When Mr Johnson appeared before a committee in March, he assured lawmakers he had not violated lockdown rules and admitted to making misleading statements in Congress. However, he denied having made the false statement on purpose. “I’m here to say wholeheartedly that I’m not lying to the House,” he said at the time. “These statements were made in good faith based on what I honestly knew and believed at the time.”

But Mr Johnson admitted he doesn’t remember being given concrete reassurance from senior civil servants that lockdown rules and directives were being followed at Downing Street at all times.

Instead, he cited advice from two political aides and asked Mr Johnson if he had relied on “flimsy” reassurances from chairman Harriet Harman.

He also denied accusations that his remarks were reckless. In doing so, he could possibly close one potential route for the commission to recommend a lighter sentence for him, thereby allowing him to remain in Parliament without risking an election. was there.

Since being ousted from Downing Street last year, Mr Johnson has kept it almost a secret that he wants to return to his former job, and when he announces his resignation from Congress on Friday, he promises to step down as a member of the House of Representatives “for the time being”. added. Without seats, political revival is impossible – Anyway it looks unlikely — it would be impossible.

But his recent setbacks have exposed the limits of his support among Conservative MPs, with relatively few MPs rallying in his defense.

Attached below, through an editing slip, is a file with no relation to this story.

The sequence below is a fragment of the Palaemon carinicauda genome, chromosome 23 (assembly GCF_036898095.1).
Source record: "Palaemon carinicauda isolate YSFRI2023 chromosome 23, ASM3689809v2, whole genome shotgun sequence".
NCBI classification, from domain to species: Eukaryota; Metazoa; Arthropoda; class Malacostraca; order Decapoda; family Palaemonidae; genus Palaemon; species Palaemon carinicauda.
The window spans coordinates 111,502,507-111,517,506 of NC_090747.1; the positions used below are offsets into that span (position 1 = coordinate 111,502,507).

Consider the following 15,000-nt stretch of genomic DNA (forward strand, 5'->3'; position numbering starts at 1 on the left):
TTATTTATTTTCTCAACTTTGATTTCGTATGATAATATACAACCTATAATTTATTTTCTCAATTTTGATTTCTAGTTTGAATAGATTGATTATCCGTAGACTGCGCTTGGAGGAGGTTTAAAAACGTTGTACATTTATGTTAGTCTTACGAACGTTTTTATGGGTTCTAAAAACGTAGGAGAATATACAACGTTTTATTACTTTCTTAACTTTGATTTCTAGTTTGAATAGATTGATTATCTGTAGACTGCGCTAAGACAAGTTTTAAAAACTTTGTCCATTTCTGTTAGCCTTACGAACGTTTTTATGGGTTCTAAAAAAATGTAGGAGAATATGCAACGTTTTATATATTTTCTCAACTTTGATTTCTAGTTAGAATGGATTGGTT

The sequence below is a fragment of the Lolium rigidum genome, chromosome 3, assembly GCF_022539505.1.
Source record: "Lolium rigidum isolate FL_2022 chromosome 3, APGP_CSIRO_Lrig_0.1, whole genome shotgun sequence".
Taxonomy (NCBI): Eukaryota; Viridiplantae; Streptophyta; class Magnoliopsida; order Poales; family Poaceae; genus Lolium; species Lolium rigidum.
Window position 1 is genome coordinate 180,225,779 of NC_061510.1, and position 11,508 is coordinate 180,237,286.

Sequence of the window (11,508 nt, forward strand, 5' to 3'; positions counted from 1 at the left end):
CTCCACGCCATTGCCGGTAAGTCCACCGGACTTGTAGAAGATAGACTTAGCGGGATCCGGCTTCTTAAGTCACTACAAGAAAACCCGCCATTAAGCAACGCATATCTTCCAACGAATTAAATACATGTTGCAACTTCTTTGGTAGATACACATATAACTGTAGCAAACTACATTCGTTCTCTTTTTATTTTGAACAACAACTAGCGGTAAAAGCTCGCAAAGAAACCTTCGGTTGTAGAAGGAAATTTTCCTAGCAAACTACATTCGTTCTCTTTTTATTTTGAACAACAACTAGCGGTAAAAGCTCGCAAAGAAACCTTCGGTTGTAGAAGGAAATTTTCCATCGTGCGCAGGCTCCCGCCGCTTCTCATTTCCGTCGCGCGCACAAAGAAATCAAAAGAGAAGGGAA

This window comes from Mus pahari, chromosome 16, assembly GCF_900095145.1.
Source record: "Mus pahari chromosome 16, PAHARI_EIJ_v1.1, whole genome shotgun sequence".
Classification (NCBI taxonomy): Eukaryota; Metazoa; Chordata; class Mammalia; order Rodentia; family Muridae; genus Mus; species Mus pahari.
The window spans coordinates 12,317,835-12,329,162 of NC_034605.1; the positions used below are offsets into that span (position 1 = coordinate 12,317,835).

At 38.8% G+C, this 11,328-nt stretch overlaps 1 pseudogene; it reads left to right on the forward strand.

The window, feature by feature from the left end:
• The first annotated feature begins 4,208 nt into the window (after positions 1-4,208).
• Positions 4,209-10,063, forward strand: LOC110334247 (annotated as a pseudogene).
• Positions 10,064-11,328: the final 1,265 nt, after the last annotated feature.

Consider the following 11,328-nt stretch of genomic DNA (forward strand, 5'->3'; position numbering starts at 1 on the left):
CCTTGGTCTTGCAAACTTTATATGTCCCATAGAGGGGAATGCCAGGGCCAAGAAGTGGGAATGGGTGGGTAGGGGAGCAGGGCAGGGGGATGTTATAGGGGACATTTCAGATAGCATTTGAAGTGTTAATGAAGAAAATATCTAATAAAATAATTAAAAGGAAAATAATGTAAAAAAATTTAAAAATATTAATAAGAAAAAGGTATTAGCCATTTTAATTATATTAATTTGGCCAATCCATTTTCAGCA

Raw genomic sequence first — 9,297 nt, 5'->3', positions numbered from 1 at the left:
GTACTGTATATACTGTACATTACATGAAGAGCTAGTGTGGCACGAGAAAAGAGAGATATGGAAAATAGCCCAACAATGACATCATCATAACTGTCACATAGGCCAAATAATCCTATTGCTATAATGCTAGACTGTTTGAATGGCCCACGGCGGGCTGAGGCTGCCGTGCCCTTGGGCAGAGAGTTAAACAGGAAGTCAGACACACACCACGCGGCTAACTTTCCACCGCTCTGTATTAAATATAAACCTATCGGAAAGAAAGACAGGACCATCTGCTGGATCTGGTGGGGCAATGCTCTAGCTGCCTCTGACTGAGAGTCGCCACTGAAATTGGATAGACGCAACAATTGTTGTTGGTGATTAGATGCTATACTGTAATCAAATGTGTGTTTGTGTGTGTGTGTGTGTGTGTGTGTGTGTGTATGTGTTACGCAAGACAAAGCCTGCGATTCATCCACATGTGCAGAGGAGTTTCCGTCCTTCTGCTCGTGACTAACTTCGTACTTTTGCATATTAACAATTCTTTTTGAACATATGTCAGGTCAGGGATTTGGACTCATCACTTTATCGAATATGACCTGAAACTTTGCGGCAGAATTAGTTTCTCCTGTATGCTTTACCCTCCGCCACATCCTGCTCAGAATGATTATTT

Sunak’s resignation from Johnson’s cabinet last year prompted Johnson’s exit from Downing Street, but this week tensions between the two have been pushed to the House of Lords, the unelected second house of parliament. A public rift arose over the seemingly intractable issue of the nomination of the .

A retiring prime minister has the right to propose a candidate for a seat in the House of Lords (House of Lords), but a candidate must resign if he holds a seat in the House of Commons. When Mr Johnson’s candidates were scrutinized after months of delay, three of them believed they could stay in the House until the next general election and did not commit to doing so, effectively delaying their titles. rice field.

The issue was also discussed during recent meetings between Mr. Sunak and Mr. Johnson, but they ended up with different understandings of what the deal was. As a result, three MPs, including Johnson’s loyal ally and former cabinet minister, Nadine Dries, were dropped from the final approved list.

Asked about the episode on Monday, Sunak said he wanted Johnson to bend the nomination rules or, in his words, “do something I never intended to do.” I suggested. Mr Johnson responded a few hours later with a statement saying, “Mr. Rishi Sunak is talking nonsense.”

https://www.nytimes.com/2023/06/15/world/europe/boris-johnson-report-covid-lockdown-parties-uk.html Boris Johnson misled Congress over coronavirus lockdown party, report says